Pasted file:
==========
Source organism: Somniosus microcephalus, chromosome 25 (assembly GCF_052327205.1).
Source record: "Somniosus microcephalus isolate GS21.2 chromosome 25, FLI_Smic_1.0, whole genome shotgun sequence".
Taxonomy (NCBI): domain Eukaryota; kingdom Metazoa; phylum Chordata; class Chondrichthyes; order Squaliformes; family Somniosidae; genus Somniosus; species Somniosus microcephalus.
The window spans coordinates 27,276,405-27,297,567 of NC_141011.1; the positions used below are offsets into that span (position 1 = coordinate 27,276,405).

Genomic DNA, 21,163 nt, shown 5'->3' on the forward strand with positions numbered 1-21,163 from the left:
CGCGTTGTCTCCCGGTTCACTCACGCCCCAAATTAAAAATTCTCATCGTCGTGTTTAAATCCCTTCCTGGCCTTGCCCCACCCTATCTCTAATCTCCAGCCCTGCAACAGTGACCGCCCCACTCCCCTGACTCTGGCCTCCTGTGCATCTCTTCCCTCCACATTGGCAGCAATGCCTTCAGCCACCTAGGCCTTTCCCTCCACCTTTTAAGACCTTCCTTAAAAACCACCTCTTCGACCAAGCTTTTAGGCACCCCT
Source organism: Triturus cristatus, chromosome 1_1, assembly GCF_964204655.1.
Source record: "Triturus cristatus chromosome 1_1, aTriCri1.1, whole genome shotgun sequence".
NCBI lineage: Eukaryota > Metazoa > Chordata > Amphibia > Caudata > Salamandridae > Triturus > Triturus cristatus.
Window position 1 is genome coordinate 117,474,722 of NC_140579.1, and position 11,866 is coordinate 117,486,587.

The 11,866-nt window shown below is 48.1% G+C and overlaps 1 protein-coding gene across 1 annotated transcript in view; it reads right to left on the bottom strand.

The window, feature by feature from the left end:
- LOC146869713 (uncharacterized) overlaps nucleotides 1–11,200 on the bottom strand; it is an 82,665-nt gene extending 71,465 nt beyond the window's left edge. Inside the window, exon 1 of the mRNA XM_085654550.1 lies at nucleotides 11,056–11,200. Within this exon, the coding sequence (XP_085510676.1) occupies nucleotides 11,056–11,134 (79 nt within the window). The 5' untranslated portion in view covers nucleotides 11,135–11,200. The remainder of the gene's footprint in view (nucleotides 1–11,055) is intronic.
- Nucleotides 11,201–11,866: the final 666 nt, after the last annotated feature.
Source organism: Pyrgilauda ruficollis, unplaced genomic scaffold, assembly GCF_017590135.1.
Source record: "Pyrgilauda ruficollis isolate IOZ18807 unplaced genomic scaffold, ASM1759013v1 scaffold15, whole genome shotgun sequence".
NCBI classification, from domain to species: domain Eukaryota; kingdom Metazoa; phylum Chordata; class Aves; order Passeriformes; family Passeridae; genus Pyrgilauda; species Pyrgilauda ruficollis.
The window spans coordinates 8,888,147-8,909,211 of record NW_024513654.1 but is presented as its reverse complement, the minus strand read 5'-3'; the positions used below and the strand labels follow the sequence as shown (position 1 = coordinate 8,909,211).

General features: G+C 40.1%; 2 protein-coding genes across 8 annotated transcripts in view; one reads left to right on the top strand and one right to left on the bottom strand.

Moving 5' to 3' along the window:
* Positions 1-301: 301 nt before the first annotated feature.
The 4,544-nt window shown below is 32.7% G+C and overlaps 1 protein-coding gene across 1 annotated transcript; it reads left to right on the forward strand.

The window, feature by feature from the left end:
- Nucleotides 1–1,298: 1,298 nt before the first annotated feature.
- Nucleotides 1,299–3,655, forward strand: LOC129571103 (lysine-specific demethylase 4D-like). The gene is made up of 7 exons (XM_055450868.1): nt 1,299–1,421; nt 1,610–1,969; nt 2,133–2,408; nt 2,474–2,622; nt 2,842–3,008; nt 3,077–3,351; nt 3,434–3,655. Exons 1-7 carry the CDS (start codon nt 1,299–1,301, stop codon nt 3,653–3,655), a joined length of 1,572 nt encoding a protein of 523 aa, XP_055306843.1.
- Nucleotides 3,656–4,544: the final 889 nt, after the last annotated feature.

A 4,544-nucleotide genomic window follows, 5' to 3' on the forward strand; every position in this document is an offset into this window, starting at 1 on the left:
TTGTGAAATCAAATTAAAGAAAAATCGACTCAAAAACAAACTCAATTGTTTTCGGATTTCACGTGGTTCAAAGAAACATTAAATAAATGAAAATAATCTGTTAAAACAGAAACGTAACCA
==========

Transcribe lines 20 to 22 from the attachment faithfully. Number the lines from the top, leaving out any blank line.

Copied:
Moving 5' to 3' along the window:
* Positions 1-301: 301 nt before the first annotated feature.
The 4,544-nt window shown below is 32.7% G+C and overlaps 1 protein-coding gene across 1 annotated transcript; it reads left to right on the forward strand.